Git Gui Guide¶
- Git Gui Guide
Welcome to the Git Gui guide.
First of all it is important to make you positive about git.
There is a transition phase and it has some downsides, yet we are working hard to get these out of the way too.
Pros about git¶
- No messing with SVN folders (no .svn folder in each folder). All the files of the local repository are in one .git folder in the top most level.
- You can just remove or rename files via explorer (no TSVN rename/delete extra command needed) (see notes below).
- Upload and download takes less time due to very good compression.
- Overall very fast command execution (better in performance).
- You commit to your local repository first. This means you can commit ASAP without normal wait times. You do the upload to the server of several commits just once in one go.
- Git Bash gives you the option to work in a Linux cmd line. Allows some nice advanced use (mass delete / rename etc).
- Tools: Git Gui has most of the needed git command available easily via key shortcuts. The app is fast and the UI is fine.
Problems we still need to solve¶
- Hard to mass revert local changes: You want to drop your changes and go back to the last unmodified version for many files / a folder subtree.
- Hard to get locally mass deleted files back: You delete a bigger number of files by mistake and want them back.
- Wit many files or a big repository git seems to be slow to compile all local changes. The reason is as git always does check the whole repository and not only the folder (and its subfolders) you are currently in.
- Not as simple to get a diff on a file like with 'TSVN: click file, RMB, diff'.
Setup local repository¶
Alright let's get started.
We will sort out the standard workflow you will work with git and the different naming.
1) First you need to sort out the required tools and the putty key. See Source Code Management.
2) Next you need to download the git file repository of your project.
URL normally looks like this:
You need to connect to the URL once with putty to sort some git bug and get the server's key.
To create the git repository on your pc, we will use Git Bash (command line) as this seems most simple.
1) Go in the explorer to the folder you want to put the stuff in.
2) Click RMB on that folder.
3) Select Git Bash.
4) Enter git clone URL. Clone equals to SVN: checkout.
git clone firstname.lastname@example.org:ace-mod.git
Standard day-to-day workflow¶
Get the latest files from the server.¶
To my knowledge you cannot use Git Gui for this operation, so again Git Bash is our choice.
1) In the explorer click RMB on any folder inside the git repository. x
2) Select *Git Bash.
3) Enter git pull. Pull equals to SVN: update.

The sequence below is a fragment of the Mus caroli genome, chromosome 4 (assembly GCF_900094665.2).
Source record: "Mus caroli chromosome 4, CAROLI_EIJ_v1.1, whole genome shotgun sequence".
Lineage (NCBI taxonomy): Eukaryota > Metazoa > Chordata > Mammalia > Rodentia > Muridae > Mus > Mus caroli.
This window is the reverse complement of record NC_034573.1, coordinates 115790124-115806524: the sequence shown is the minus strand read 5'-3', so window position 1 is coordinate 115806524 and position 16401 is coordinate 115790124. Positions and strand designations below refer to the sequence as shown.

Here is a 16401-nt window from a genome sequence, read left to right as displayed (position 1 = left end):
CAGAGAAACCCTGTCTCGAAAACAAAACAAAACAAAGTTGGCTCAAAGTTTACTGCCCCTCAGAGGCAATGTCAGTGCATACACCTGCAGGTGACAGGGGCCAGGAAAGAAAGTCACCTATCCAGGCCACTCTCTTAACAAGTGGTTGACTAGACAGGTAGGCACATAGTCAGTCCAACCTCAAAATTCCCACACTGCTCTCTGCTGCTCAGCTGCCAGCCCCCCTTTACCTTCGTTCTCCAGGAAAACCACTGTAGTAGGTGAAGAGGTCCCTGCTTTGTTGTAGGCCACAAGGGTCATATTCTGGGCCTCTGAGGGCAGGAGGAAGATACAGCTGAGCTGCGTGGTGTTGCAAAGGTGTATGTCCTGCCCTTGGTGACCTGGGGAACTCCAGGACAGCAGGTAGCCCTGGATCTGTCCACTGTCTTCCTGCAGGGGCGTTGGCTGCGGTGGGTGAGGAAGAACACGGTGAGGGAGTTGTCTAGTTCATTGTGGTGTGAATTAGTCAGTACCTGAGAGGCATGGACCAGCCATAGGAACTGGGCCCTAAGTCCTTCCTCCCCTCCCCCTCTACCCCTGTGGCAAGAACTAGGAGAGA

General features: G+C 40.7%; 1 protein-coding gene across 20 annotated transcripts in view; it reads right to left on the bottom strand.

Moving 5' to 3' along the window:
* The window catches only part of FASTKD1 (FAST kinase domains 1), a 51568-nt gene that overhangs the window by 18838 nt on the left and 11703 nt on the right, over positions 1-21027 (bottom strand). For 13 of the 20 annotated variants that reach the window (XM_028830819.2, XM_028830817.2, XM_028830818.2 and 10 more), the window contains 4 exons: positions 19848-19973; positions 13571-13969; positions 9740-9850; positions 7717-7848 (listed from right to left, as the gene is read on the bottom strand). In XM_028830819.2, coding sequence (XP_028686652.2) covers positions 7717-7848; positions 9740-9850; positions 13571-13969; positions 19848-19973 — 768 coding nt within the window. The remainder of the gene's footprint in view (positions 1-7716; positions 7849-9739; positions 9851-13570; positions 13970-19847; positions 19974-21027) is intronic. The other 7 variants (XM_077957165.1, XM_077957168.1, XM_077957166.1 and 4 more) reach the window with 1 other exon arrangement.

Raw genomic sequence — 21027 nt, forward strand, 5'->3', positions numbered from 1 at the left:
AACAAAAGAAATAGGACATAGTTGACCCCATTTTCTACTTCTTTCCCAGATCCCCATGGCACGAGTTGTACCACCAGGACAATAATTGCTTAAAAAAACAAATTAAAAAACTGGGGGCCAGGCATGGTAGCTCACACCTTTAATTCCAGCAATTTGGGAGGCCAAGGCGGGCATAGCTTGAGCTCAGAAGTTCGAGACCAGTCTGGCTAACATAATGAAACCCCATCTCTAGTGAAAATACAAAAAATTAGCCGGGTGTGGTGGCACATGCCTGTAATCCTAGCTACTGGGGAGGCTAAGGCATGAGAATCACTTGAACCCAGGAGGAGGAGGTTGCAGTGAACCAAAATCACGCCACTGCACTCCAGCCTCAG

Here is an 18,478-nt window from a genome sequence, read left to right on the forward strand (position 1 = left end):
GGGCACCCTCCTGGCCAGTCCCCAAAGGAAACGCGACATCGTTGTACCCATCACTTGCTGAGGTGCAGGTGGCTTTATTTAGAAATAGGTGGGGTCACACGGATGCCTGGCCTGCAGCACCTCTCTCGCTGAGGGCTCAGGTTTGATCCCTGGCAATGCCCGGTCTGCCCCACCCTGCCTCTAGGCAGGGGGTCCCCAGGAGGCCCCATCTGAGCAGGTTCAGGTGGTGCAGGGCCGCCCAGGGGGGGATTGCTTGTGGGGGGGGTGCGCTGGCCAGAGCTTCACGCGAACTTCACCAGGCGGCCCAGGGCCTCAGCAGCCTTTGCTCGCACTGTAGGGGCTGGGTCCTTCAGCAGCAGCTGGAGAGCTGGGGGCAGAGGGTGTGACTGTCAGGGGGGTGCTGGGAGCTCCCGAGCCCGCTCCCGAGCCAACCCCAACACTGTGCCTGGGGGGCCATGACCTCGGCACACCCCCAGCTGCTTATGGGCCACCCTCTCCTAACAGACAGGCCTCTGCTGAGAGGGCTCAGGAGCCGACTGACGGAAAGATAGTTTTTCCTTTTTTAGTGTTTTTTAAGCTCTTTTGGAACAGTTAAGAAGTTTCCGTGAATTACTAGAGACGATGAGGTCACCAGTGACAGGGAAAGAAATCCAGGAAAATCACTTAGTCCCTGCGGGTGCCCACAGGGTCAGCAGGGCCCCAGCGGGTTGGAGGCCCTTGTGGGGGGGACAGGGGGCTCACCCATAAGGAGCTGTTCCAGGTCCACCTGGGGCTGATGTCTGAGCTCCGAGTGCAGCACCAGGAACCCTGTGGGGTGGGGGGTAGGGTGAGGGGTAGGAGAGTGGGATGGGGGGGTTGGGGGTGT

x): Unlike with SVN, the level do not matter for this command. With a standard git repository without submodules, you can only update the complete repository and not only a subtree of folders and its files.
Sometimes you have to specific the branch you want to download. Yet normally you stay on the master and there is no need to add it.
git pull origin master
Uploading your changes to the server.¶
In SVN this is only one command: SVN: commit. For git this is split into three phases. This is a bit confusing at first, yet it is simple and does have it advantages:
- git stage file(s)
- git commit file(s)
- git push
This means you mark files ready for the commit command. This allows some advanced use, yet for our standards these are not important.
Let's launch Git Gui now finally. Again you need to select one folder inside your repository - which one doesn't matter.
1) In the explorer click RMB on any folder inside the git repository.
2) Select Git Gui.
1) The button the in the lower center, called rescan, or F5 will check your repository for modifications.
2) In the top left box, called unstaged changes, you will see all the files you have modified in the repository.
Use CTRL or shift + mouse click to select multiple files in there.
3) CTRL T will mark the selected set as staged and will put them in into the lower left box, called stages changes.
4) Now the staged files should be in the lower left corner. If you want to unstage a (set of) file(s), select commit->unstage from commit from the menu bar.
You can now commit the staged files to your local repository.
In other words you can always add a change to your local repository first.
This is useful when not having an Internet connection or to create logic atomic commits as often as possible.
In the lower right box, called commit message, you have to define the commit comment. Use the standard syntax according to your project like
~ Added: new feature X. Players can now self kill by pressing ENTER.
The key shortcut to to the commit is ALT ENTER or press the commit button in the bottom center.
Once you want to upload all your commits to the project server somewhere in the Internet, select git push. Again button in the lower center or CTRL P.
~ What is sign off.
~ Handling of conflicts
~ Reverting changes / getting back deleted files.
~ Simple file diff via explorer
~ How to check the history